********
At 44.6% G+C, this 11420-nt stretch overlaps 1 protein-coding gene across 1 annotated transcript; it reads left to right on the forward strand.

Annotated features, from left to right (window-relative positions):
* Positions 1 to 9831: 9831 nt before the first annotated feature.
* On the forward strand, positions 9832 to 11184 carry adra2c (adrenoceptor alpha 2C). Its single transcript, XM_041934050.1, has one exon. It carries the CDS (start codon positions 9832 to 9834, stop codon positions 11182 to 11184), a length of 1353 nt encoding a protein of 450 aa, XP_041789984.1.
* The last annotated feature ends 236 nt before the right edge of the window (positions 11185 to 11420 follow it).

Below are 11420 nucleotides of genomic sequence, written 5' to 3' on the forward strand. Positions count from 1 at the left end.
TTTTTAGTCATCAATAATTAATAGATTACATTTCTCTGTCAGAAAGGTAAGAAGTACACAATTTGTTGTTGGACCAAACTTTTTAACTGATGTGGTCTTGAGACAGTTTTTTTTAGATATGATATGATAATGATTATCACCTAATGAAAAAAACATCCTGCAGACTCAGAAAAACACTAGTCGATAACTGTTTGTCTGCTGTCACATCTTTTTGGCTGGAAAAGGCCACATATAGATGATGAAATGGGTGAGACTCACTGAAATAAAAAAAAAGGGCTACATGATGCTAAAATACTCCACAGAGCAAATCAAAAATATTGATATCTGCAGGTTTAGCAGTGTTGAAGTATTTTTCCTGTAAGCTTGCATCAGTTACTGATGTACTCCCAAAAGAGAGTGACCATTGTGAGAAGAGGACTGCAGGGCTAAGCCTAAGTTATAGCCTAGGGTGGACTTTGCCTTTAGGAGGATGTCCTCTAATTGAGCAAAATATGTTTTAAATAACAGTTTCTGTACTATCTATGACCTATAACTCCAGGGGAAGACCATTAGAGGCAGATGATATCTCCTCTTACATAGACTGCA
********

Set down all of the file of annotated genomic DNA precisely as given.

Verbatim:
At 44.6% G+C, this 11420-nt stretch overlaps 1 protein-coding gene across 1 annotated transcript; it reads left to right on the forward strand.

Annotated features, from left to right (window-relative positions):
* Positions 1 to 9831: 9831 nt before the first annotated feature.
* On the forward strand, positions 9832 to 11184 carry adra2c (adrenoceptor alpha 2C). Its single transcript, XM_041934050.1, has one exon. It carries the CDS (start codon positions 9832 to 9834, stop codon positions 11182 to 11184), a length of 1353 nt encoding a protein of 450 aa, XP_041789984.1.
* The last annotated feature ends 236 nt before the right edge of the window (positions 11185 to 11420 follow it).

Below are 11420 nucleotides of genomic sequence, written 5' to 3' on the forward strand. Positions count from 1 at the left end.
TTTTTAGTCATCAATAATTAATAGATTACATTTCTCTGTCAGAAAGGTAAGAAGTACACAATTTGTTGTTGGACCAAACTTTTTAACTGATGTGGTCTTGAGACAGTTTTTTTTAGATATGATATGATAATGATTATCACCTAATGAAAAAAACATCCTGCAGACTCAGAAAAACACTAGTCGATAACTGTTTGTCTGCTGTCACATCTTTTTGGCTGGAAAAGGCCACATATAGATGATGAAATGGGTGAGACTCACTGAAATAAAAAAAAAGGGCTACATGATGCTAAAATACTCCACAGAGCAAATCAAAAATATTGATATCTGCAGGTTTAGCAGTGTTGAAGTATTTTTCCTGTAAGCTTGCATCAGTTACTGATGTACTCCCAAAAGAGAGTGACCATTGTGAGAAGAGGACTGCAGGGCTAAGCCTAAGTTATAGCCTAGGGTGGACTTTGCCTTTAGGAGGATGTCCTCTAATTGAGCAAAATATGTTTTAAATAACAGTTTCTGTACTATCTATGACCTATAACTCCAGGGGAAGACCATTAGAGGCAGATGATATCTCCTCTTACATAGACTGCA